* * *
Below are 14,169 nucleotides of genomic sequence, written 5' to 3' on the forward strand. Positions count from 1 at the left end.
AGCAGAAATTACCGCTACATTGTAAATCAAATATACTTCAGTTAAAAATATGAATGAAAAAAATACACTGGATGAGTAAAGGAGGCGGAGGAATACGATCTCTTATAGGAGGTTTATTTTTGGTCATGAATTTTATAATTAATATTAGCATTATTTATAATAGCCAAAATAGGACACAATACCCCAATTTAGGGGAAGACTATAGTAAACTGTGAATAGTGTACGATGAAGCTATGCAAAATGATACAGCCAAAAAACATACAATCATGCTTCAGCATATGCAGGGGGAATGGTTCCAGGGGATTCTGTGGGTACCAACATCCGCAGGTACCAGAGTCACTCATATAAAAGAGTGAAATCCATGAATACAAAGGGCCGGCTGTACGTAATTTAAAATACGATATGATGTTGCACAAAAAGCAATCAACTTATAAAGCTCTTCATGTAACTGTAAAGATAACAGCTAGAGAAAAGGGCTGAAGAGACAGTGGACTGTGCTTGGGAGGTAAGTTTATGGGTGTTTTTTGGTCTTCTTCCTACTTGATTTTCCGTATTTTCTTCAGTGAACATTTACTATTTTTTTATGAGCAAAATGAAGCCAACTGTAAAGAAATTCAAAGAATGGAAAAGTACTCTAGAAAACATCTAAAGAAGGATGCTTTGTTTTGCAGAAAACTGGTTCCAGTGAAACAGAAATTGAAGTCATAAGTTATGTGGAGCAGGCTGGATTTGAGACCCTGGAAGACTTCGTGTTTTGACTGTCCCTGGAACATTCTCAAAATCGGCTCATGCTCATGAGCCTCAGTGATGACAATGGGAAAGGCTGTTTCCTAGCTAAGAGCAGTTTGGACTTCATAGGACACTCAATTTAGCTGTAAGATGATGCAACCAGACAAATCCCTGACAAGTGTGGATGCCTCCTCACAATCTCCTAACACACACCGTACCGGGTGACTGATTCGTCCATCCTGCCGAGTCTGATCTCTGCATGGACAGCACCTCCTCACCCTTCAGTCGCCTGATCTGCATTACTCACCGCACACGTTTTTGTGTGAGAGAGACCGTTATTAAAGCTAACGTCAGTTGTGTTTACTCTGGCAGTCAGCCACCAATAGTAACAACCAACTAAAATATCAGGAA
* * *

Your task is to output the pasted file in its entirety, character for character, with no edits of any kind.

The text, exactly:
Below are 14,169 nucleotides of genomic sequence, written 5' to 3' on the forward strand. Positions count from 1 at the left end.
AGCAGAAATTACCGCTACATTGTAAATCAAATATACTTCAGTTAAAAATATGAATGAAAAAAATACACTGGATGAGTAAAGGAGGCGGAGGAATACGATCTCTTATAGGAGGTTTATTTTTGGTCATGAATTTTATAATTAATATTAGCATTATTTATAATAGCCAAAATAGGACACAATACCCCAATTTAGGGGAAGACTATAGTAAACTGTGAATAGTGTACGATGAAGCTATGCAAAATGATACAGCCAAAAAACATACAATCATGCTTCAGCATATGCAGGGGGAATGGTTCCAGGGGATTCTGTGGGTACCAACATCCGCAGGTACCAGAGTCACTCATATAAAAGAGTGAAATCCATGAATACAAAGGGCCGGCTGTACGTAATTTAAAATACGATATGATGTTGCACAAAAAGCAATCAACTTATAAAGCTCTTCATGTAACTGTAAAGATAACAGCTAGAGAAAAGGGCTGAAGAGACAGTGGACTGTGCTTGGGAGGTAAGTTTATGGGTGTTTTTTGGTCTTCTTCCTACTTGATTTTCCGTATTTTCTTCAGTGAACATTTACTATTTTTTTATGAGCAAAATGAAGCCAACTGTAAAGAAATTCAAAGAATGGAAAAGTACTCTAGAAAACATCTAAAGAAGGATGCTTTGTTTTGCAGAAAACTGGTTCCAGTGAAACAGAAATTGAAGTCATAAGTTATGTGGAGCAGGCTGGATTTGAGACCCTGGAAGACTTCGTGTTTTGACTGTCCCTGGAACATTCTCAAAATCGGCTCATGCTCATGAGCCTCAGTGATGACAATGGGAAAGGCTGTTTCCTAGCTAAGAGCAGTTTGGACTTCATAGGACACTCAATTTAGCTGTAAGATGATGCAACCAGACAAATCCCTGACAAGTGTGGATGCCTCCTCACAATCTCCTAACACACACCGTACCGGGTGACTGATTCGTCCATCCTGCCGAGTCTGATCTCTGCATGGACAGCACCTCCTCACCCTTCAGTCGCCTGATCTGCATTACTCACCGCACACGTTTTTGTGTGAGAGAGACCGTTATTAAAGCTAACGTCAGTTGTGTTTACTCTGGCAGTCAGCCACCAATAGTAACAACCAACTAAAATATCAGGAA